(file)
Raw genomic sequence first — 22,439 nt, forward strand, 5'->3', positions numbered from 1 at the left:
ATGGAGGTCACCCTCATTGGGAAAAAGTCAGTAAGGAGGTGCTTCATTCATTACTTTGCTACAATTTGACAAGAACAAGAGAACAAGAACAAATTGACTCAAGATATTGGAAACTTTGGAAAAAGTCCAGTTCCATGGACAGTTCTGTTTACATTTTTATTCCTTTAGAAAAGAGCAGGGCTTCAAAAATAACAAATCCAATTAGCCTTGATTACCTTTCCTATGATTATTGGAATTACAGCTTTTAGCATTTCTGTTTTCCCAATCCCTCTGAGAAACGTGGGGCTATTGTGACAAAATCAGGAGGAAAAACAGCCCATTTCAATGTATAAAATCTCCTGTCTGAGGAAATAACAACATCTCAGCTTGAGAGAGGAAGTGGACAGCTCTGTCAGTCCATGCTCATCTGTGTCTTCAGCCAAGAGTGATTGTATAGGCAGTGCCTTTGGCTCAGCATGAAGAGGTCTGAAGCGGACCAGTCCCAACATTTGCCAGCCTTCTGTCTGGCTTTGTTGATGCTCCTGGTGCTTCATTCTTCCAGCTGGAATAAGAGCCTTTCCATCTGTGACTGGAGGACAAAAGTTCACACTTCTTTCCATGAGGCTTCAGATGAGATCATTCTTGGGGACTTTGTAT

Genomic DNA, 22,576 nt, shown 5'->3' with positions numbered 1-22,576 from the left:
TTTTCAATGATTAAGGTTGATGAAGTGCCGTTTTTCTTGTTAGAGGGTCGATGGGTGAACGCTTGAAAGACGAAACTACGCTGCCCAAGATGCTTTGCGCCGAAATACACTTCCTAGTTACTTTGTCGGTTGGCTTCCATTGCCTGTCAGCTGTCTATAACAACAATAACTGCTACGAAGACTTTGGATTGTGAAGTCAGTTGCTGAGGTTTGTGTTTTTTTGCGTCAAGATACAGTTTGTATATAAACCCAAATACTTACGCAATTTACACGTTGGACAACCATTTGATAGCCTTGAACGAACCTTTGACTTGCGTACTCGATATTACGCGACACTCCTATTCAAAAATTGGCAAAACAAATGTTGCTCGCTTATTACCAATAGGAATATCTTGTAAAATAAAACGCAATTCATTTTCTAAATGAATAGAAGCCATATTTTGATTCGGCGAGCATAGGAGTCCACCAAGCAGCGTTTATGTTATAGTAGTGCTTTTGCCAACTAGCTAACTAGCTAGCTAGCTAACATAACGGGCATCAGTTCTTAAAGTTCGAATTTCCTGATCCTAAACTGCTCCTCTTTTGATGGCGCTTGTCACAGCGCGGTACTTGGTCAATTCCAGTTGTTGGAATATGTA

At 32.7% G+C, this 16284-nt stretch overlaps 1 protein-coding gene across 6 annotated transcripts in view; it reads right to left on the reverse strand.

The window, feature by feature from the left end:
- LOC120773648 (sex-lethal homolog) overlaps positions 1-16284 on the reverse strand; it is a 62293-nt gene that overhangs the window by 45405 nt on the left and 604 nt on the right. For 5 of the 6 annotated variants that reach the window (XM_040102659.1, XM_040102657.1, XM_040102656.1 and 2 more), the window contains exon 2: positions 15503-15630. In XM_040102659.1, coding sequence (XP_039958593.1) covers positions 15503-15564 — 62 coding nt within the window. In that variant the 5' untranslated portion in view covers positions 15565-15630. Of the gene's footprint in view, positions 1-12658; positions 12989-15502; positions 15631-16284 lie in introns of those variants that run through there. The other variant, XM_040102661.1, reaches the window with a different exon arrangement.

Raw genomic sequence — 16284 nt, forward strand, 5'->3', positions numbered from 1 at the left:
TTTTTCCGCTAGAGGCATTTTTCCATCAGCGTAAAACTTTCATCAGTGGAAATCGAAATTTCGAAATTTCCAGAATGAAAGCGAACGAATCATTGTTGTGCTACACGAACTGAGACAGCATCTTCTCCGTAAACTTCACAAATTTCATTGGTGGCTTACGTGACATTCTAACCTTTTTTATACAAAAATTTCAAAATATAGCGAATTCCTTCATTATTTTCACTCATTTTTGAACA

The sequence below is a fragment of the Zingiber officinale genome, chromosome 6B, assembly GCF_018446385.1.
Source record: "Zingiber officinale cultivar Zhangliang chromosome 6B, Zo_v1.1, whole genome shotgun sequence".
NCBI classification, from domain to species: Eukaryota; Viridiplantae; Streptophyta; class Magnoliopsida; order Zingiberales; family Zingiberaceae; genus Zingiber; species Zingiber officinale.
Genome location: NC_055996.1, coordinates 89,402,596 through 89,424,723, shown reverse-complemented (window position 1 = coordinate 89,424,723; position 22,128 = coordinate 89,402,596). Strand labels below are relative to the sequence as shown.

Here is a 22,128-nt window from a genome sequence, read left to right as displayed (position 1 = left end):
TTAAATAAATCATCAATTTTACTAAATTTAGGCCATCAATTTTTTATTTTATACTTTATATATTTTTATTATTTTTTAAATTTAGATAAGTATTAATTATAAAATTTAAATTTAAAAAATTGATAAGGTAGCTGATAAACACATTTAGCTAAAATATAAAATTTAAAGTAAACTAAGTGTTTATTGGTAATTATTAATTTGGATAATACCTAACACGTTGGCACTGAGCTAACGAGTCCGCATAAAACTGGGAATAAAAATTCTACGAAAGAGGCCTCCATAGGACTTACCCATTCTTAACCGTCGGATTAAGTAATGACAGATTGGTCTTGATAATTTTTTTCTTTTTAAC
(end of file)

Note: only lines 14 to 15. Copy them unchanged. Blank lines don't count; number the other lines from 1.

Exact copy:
Here is a 22,128-nt window from a genome sequence, read left to right as displayed (position 1 = left end):
TTAAATAAATCATCAATTTTACTAAATTTAGGCCATCAATTTTTTATTTTATACTTTATATATTTTTATTATTTTTTAAATTTAGATAAGTATTAATTATAAAATTTAAATTTAAAAAATTGATAAGGTAGCTGATAAACACATTTAGCTAAAATATAAAATTTAAAGTAAACTAAGTGTTTATTGGTAATTATTAATTTGGATAATACCTAACACGTTGGCACTGAGCTAACGAGTCCGCATAAAACTGGGAATAAAAATTCTACGAAAGAGGCCTCCATAGGACTTACCCATTCTTAACCGTCGGATTAAGTAATGACAGATTGGTCTTGATAATTTTTTTCTTTTTAAC